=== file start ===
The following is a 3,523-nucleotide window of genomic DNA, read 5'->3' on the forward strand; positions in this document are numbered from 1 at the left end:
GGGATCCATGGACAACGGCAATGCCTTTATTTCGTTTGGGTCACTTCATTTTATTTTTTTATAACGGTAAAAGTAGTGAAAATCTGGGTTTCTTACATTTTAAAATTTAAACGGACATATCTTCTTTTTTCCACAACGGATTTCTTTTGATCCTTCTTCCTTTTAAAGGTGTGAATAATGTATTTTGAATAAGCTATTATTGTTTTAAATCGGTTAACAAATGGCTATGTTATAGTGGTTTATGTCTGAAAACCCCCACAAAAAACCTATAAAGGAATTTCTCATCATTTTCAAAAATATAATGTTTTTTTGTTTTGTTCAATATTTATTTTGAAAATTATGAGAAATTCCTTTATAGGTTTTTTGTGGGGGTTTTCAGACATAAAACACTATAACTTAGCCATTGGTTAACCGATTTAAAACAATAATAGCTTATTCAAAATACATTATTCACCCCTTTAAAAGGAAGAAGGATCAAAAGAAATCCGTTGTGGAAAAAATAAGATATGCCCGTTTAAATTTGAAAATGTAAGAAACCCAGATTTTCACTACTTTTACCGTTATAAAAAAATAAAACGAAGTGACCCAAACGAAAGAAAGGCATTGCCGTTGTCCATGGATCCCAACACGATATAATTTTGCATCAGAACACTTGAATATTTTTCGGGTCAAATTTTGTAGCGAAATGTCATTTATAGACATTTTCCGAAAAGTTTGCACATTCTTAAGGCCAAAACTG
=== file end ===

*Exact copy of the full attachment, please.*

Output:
The following is a 3,523-nucleotide window of genomic DNA, read 5'->3' on the forward strand; positions in this document are numbered from 1 at the left end:
GGGATCCATGGACAACGGCAATGCCTTTATTTCGTTTGGGTCACTTCATTTTATTTTTTTATAACGGTAAAAGTAGTGAAAATCTGGGTTTCTTACATTTTAAAATTTAAACGGACATATCTTCTTTTTTCCACAACGGATTTCTTTTGATCCTTCTTCCTTTTAAAGGTGTGAATAATGTATTTTGAATAAGCTATTATTGTTTTAAATCGGTTAACAAATGGCTATGTTATAGTGGTTTATGTCTGAAAACCCCCACAAAAAACCTATAAAGGAATTTCTCATCATTTTCAAAAATATAATGTTTTTTTGTTTTGTTCAATATTTATTTTGAAAATTATGAGAAATTCCTTTATAGGTTTTTTGTGGGGGTTTTCAGACATAAAACACTATAACTTAGCCATTGGTTAACCGATTTAAAACAATAATAGCTTATTCAAAATACATTATTCACCCCTTTAAAAGGAAGAAGGATCAAAAGAAATCCGTTGTGGAAAAAATAAGATATGCCCGTTTAAATTTGAAAATGTAAGAAACCCAGATTTTCACTACTTTTACCGTTATAAAAAAATAAAACGAAGTGACCCAAACGAAAGAAAGGCATTGCCGTTGTCCATGGATCCCAACACGATATAATTTTGCATCAGAACACTTGAATATTTTTCGGGTCAAATTTTGTAGCGAAATGTCATTTATAGACATTTTCCGAAAAGTTTGCACATTCTTAAGGCCAAAACTG